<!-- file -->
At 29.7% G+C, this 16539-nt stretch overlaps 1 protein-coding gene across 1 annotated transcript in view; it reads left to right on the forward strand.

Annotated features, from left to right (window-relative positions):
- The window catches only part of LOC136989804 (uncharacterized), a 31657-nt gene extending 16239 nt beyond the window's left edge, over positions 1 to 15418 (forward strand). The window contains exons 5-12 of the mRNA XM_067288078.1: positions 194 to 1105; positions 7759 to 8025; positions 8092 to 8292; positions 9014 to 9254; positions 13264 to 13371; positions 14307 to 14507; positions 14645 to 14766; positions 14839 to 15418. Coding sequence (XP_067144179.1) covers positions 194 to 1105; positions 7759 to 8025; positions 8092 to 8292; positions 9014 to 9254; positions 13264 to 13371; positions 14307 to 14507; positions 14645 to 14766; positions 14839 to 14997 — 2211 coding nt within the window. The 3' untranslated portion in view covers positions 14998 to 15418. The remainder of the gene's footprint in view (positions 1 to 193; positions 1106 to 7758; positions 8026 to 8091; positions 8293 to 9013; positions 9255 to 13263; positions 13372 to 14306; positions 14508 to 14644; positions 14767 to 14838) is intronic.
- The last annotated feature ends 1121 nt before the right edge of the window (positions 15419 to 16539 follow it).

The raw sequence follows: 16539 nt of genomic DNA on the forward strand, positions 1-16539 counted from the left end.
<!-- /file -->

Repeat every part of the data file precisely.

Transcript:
At 29.7% G+C, this 16539-nt stretch overlaps 1 protein-coding gene across 1 annotated transcript in view; it reads left to right on the forward strand.

Annotated features, from left to right (window-relative positions):
- The window catches only part of LOC136989804 (uncharacterized), a 31657-nt gene extending 16239 nt beyond the window's left edge, over positions 1 to 15418 (forward strand). The window contains exons 5-12 of the mRNA XM_067288078.1: positions 194 to 1105; positions 7759 to 8025; positions 8092 to 8292; positions 9014 to 9254; positions 13264 to 13371; positions 14307 to 14507; positions 14645 to 14766; positions 14839 to 15418. Coding sequence (XP_067144179.1) covers positions 194 to 1105; positions 7759 to 8025; positions 8092 to 8292; positions 9014 to 9254; positions 13264 to 13371; positions 14307 to 14507; positions 14645 to 14766; positions 14839 to 14997 — 2211 coding nt within the window. The 3' untranslated portion in view covers positions 14998 to 15418. The remainder of the gene's footprint in view (positions 1 to 193; positions 1106 to 7758; positions 8026 to 8091; positions 8293 to 9013; positions 9255 to 13263; positions 13372 to 14306; positions 14508 to 14644; positions 14767 to 14838) is intronic.
- The last annotated feature ends 1121 nt before the right edge of the window (positions 15419 to 16539 follow it).

The raw sequence follows: 16539 nt of genomic DNA on the forward strand, positions 1-16539 counted from the left end.